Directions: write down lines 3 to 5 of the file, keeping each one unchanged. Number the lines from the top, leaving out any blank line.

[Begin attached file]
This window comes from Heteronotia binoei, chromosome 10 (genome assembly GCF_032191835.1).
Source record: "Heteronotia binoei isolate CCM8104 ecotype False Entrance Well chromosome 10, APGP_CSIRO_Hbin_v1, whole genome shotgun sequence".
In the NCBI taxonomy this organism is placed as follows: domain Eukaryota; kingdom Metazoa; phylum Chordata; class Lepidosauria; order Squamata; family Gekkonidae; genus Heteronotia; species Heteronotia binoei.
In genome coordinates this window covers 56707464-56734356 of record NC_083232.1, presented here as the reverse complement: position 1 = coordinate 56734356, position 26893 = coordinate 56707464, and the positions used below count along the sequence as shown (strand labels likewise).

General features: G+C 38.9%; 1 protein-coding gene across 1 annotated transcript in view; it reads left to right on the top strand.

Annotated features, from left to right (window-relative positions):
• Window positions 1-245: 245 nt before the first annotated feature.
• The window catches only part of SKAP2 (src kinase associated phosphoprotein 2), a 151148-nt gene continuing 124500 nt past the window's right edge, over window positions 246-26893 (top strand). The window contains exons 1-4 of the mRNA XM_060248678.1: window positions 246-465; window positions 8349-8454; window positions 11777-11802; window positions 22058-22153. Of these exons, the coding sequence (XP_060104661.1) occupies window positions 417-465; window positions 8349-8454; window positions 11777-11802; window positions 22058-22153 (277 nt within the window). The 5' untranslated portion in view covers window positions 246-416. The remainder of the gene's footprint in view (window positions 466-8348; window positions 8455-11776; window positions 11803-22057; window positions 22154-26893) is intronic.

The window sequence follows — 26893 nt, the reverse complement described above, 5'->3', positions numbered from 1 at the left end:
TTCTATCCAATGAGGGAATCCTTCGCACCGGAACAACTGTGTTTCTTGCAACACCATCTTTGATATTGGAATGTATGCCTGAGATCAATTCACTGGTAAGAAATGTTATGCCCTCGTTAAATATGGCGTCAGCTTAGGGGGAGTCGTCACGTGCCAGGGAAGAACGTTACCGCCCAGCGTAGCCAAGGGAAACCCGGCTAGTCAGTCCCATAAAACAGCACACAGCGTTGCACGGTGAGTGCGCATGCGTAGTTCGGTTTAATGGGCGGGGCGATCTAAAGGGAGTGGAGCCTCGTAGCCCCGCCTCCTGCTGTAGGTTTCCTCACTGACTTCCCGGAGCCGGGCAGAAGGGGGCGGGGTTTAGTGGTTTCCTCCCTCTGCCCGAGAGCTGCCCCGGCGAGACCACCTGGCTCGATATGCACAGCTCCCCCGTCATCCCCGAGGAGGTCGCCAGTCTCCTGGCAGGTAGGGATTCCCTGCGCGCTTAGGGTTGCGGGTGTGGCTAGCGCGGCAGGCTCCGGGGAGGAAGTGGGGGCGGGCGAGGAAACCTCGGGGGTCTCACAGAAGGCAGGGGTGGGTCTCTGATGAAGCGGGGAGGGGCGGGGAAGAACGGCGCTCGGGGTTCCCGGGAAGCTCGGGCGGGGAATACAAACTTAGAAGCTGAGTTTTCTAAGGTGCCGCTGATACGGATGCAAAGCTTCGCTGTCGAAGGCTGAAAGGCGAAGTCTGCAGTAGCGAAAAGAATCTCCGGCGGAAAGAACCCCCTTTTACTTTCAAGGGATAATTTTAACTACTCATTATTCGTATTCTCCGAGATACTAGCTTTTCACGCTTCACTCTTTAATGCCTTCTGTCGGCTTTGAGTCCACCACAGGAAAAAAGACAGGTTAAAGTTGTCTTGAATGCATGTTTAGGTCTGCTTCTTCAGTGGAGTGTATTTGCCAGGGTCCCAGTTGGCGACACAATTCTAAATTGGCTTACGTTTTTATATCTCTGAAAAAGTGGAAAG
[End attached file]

In the NCBI taxonomy this organism is placed as follows: domain Eukaryota; kingdom Metazoa; phylum Chordata; class Lepidosauria; order Squamata; family Gekkonidae; genus Heteronotia; species Heteronotia binoei.
In genome coordinates this window covers 56707464-56734356 of record NC_083232.1, presented here as the reverse complement: position 1 = coordinate 56734356, position 26893 = coordinate 56707464, and the positions used below count along the sequence as shown (strand labels likewise).

General features: G+C 38.9%; 1 protein-coding gene across 1 annotated transcript in view; it reads left to right on the top strand.